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Bulls in her backyard

Soundaram Ramasamy holding Singaravelan while another bull grazes.

Soundaram Ramasamy holding Singaravelan while another bull grazes.  

A small slightly built woman, wearing a mustard silk sari and roses in her hair, walks briskly up to an enormous black bull; nearly six-feet tall with a heavy-set neck, great hump and sharp horns, grazing under the shade of the acacia tree, and grabs the nose rope. Calling him ‘ kannukutti’ (calf), she rubs his face and back gently, and leads him towards us with one hand.

This is Soundaram Ramasamy, a stud bull keeper, who is something of a legend in her village Kathasamipalayam and the Kangeyam region, Tiruppur district. ‘ Kaalaikaramma’ (the bull-keeping woman) as she is known, is perhaps the only woman bull keeper. Besides, very few — man or woman — keep seven stud bulls. And certainly none have such fine Kangeyam specimens.

An indigenous cattle breed, the Kangeyams are native to Tamil Nadu’s Kongu region. I was there to document them with help from Karthikeya Sivasenapathy, of the Senapathy Kangayam Cattle Research Foundation. “Kangeyams,” he explained, “are ancient and handsome animals: both male and female have well-defined humps and curved horns. Both sexes can be put to plough; they can survive droughts, thrive on dry grasses and are very hardy.” But, the preference for high milk-yielders (Jersey and hybrids), prevalence of tractors in place of bullocks and, contentiously, the ban on jallikattu and reklas has savagely reduced their numbers. Karthikeya estimated a 90 per cent drop in 25 years. Today, there are less than 125,000 Kangeyams.

And that’s why 17 years ago, Soundaram and her husband Ramasamy began to breed Kangeyam cattle. They started with cows and, when one birthed an exceptionally good-looking bull calf, they decided to keep it. With Karuppan, that first bull, their stud farm was born. Slowly, the number of bulls grew. Now they have seven. Each bull was selected for its handsome features. Typically, the family rents a tempo, scours the countryside and cattle fairs, and pays between Rs.25,000-40,000 for a calf. The grown-up bulls fetch good prices. Soundaram was offered Rs.300,000 for Singaravelan, their biggest bull, in a cattle show. But she did not sell him.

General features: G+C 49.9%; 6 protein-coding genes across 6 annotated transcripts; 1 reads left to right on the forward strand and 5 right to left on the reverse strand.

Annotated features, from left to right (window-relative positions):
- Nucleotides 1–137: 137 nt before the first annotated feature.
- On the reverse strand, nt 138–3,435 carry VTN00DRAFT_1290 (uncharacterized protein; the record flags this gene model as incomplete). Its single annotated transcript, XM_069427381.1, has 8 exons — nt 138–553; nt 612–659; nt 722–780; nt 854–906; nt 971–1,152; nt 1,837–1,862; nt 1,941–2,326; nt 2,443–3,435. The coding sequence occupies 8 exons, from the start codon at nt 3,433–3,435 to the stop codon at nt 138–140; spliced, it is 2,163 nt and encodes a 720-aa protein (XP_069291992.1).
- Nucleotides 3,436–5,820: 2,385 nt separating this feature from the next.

Singaravelan is beautiful, but a bit of a brute. Ramasamy flatly refuses to approach him. “If I catch him, he’ll fuss. But Soundaram will easily get him.” And she does. She walks up to him, while he is flicking up mud with his horns, snorting, and pacifies him with words and pats. “I love the bulls like my sons,” she says, as Singaravelan stands next to her, massive but meek.

The couple’s careful grooming removes the menace from the animals. “When they get four teeth, (a way of telling the age of cattle) un-castrated bulls turn aggressive,” Ramasamy explains. “We train them to be docile. If not, nobody can handle them!” It is Soundaram who handles the bulls. Her day begins and ends with their upkeep. First, she takes the seven bulls out to graze on the Korangaadu (fields given over as pasture land, hosting 25 varieties of vegetation, a speciality of this region); later she fetches them their food and drink (water mixed with cattle feed, ground corn, cotton seeds, and broken urad dal) so that they are always in prime condition. Soundaram’s daily routine is so laborious and rigid that she can never travel anywhere. Her mother looks after the cooking and the kitchen. “I have no time!” she says. Her only other interest is roses. She points to the tall bushes outside her newly renovated house. “I love the flowers!”